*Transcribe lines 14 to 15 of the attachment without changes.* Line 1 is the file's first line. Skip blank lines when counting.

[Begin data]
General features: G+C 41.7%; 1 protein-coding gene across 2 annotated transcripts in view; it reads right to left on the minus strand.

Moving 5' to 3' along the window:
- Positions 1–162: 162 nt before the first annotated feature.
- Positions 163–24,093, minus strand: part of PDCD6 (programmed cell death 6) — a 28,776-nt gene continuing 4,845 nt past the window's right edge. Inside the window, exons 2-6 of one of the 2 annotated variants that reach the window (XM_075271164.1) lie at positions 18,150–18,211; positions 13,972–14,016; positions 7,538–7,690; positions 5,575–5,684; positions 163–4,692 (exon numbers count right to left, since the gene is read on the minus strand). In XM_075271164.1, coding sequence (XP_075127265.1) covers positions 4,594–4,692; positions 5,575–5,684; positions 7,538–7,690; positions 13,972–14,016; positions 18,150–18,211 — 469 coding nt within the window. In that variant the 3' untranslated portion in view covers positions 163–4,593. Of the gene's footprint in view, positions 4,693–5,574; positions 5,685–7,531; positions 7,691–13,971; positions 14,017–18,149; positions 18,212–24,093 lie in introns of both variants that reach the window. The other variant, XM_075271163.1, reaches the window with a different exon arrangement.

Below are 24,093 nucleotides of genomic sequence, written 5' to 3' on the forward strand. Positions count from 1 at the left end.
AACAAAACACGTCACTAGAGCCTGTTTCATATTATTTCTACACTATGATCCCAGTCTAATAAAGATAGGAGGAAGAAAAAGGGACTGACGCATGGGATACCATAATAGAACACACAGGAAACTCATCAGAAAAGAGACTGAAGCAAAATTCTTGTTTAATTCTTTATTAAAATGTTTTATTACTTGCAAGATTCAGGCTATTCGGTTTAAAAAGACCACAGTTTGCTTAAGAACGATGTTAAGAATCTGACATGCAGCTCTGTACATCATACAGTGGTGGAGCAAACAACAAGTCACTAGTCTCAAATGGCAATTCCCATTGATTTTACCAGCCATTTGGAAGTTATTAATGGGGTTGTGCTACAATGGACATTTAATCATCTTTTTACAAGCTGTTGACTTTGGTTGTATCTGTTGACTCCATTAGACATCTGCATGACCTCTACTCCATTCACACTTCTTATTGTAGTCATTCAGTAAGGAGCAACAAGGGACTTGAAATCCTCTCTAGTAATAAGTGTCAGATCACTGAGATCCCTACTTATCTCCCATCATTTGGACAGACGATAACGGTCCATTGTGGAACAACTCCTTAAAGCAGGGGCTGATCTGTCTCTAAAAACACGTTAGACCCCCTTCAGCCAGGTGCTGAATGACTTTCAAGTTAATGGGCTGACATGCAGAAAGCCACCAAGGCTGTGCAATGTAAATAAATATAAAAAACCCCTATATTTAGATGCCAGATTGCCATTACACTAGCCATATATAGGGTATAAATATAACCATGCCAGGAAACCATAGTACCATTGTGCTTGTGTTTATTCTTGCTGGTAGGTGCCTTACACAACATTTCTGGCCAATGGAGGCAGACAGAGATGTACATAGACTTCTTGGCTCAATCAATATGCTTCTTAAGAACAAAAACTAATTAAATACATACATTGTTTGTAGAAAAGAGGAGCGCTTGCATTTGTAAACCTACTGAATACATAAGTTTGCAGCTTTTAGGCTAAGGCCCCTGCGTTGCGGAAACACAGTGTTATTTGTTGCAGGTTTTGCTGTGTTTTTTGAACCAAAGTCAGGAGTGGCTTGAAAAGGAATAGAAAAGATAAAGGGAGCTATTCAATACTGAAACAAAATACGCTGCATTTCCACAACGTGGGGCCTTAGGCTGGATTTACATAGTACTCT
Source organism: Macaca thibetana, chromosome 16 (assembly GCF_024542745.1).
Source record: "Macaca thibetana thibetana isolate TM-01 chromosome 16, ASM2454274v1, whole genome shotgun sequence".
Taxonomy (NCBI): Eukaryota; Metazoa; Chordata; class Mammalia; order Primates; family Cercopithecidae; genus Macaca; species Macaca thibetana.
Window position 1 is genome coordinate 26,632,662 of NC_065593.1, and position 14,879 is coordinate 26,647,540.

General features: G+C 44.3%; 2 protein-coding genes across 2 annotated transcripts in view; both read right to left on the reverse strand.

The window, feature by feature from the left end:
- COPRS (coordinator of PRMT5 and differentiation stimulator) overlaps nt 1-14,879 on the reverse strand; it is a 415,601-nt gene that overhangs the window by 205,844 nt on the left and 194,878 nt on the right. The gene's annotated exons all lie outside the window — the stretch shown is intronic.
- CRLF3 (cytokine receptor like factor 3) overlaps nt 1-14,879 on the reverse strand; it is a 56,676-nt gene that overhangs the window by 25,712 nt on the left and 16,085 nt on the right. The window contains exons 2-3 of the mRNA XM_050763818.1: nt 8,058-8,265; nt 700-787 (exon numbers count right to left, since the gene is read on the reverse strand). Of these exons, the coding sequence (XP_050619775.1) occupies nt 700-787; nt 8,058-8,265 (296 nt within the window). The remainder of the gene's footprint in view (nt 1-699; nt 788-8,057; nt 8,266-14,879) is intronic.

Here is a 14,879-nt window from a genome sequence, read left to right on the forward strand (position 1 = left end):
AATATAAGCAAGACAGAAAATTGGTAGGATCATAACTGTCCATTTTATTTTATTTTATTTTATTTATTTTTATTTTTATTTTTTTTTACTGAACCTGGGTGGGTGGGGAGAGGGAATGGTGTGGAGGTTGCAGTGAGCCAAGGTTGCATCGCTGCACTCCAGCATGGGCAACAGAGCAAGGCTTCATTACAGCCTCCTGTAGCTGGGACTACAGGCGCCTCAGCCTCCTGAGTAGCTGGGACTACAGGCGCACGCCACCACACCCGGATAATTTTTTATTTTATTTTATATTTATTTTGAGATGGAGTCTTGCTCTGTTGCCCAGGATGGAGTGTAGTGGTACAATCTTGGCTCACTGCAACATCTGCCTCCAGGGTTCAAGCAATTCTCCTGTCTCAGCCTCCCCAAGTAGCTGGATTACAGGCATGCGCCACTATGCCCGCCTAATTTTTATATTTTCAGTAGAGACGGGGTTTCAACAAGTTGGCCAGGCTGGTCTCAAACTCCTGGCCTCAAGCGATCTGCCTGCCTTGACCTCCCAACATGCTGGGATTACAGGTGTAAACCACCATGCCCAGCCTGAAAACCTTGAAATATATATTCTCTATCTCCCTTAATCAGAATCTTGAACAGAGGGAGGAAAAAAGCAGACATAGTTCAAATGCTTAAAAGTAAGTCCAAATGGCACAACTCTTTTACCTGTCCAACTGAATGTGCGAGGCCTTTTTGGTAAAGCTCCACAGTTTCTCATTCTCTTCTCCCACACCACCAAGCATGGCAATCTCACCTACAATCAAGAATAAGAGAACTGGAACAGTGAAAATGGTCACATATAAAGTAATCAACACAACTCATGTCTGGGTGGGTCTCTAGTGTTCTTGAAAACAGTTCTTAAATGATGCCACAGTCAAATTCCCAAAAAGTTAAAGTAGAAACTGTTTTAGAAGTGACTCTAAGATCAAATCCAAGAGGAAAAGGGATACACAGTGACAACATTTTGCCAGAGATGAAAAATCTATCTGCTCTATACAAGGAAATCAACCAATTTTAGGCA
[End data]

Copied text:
- CRLF3 (cytokine receptor like factor 3) overlaps nt 1-14,879 on the reverse strand; it is a 56,676-nt gene that overhangs the window by 25,712 nt on the left and 16,085 nt on the right. The window contains exons 2-3 of the mRNA XM_050763818.1: nt 8,058-8,265; nt 700-787 (exon numbers count right to left, since the gene is read on the reverse strand). Of these exons, the coding sequence (XP_050619775.1) occupies nt 700-787; nt 8,058-8,265 (296 nt within the window). The remainder of the gene's footprint in view (nt 1-699; nt 788-8,057; nt 8,266-14,879) is intronic.

Here is a 14,879-nt window from a genome sequence, read left to right on the forward strand (position 1 = left end):